World's largest auto chipmaker created by NXP's Freescale acquisition
FRANKFURT (Reuters) -- NXP Semiconductors today completed its nearly $12 billion deal to buy Freescale, doubling the proportion of auto-related revenue to 40 percent to create the world's top maker of automotive electronics.
Faltering demand in computer and phone markets, once semiconductor industry mainstays, have fueled a year-long merger wave as firms look to formerly unappealing areas like auto electronics for sales growth.
NXP automotive unit CEO Kurt Sievers said in an interview that the combination will allow the company to assemble a range of discreet automotive applications into more complete systems running on top of Freescale processors.
It propels NXP into new application areas in cars including powertrain, safety and body electronics, Sievers said, building on its existing leading positions in audio infotainment, security and vehicle networks. It also aims to build security into critical car systems to guard against hacker threats.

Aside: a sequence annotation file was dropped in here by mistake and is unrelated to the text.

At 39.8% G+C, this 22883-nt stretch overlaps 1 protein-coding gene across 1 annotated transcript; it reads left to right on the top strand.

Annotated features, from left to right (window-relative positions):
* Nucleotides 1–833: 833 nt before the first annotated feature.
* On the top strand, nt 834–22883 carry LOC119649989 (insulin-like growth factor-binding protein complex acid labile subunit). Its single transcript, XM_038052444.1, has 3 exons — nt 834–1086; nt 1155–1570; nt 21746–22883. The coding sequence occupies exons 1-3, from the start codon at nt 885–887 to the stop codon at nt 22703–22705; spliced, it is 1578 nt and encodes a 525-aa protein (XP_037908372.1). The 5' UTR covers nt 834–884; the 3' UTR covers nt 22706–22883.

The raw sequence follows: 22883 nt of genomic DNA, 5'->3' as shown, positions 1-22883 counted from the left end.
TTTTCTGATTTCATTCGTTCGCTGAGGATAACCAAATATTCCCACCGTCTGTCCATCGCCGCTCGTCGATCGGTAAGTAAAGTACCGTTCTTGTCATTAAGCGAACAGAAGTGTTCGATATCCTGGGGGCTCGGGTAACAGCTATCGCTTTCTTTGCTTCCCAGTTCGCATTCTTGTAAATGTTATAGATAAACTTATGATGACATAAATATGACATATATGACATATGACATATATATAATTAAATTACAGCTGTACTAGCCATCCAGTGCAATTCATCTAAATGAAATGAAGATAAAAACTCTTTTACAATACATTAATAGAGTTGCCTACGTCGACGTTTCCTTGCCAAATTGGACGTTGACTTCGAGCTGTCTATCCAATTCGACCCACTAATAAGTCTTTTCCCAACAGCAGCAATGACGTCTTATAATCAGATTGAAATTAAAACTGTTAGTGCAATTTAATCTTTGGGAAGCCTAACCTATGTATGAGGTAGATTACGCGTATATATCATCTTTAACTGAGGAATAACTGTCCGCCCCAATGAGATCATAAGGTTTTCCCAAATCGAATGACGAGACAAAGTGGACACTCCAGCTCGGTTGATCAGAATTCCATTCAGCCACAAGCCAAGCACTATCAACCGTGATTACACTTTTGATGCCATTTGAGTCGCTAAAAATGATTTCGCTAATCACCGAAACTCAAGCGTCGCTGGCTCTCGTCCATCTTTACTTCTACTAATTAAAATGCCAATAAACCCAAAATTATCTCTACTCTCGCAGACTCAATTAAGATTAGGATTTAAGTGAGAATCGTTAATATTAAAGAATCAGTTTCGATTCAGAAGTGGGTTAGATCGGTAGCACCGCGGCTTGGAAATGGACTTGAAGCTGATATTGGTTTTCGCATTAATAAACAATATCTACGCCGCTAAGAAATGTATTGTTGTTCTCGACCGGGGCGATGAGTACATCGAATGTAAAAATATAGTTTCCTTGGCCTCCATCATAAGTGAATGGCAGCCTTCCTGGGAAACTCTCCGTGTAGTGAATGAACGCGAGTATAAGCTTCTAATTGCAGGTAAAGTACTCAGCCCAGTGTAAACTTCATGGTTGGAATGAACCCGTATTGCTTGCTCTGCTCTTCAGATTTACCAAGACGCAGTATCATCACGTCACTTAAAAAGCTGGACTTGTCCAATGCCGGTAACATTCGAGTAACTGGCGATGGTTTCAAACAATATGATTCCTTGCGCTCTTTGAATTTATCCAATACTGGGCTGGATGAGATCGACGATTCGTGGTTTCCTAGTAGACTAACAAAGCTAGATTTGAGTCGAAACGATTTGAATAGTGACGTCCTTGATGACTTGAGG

NXP grew out of Dutch consumer electronics giant Philips , the co-developer of CDs and DVDs, and also had historic roots in Silicon Valley. Freescale was spun out of cellphone and walkie-talkie pioneer Motorola.
Now with $10 billion in annual revenue, NXP has told investors it aims to grow 50 percent faster than the overall automotive chip market in the next few years, a modest goal given that NXP grew two to three times the market recently.
"If you had semiconductor automotive growth of 5 or 6 (percent), we'd grow at 8 or 9 (percent) and I think we can do that," NXP CEO Rick Clemmer told Reuters, adding this will only happen once Freescale is more fully integrated.
NXP's merger bolsters its position not just in cars, but other fast-growing chip markets, including home automation, wearable devices and health monitors, while also capitalizing on the company's strength in security and payment chips.
The cash and stock deal, excluding debt, valued Freescale at $11.86 billion, based NXP's closing price on Friday. Freescale shareholders will own about one-third of the combined company.
One new product category NXP expects to develop using Freescale technology is a single integrated radar chip.
It is betting this single chip can replace current ultrasonic radar devices used in advanced vehicle safety systems, posing a challenge to automotive chip specialist Elmos' existing ultrasonic chips, Sievers said.
A second product category will be multimedia processors that can allow NXP to expand its strong position in audio information systems into other areas of infotainment including video display dashboards.
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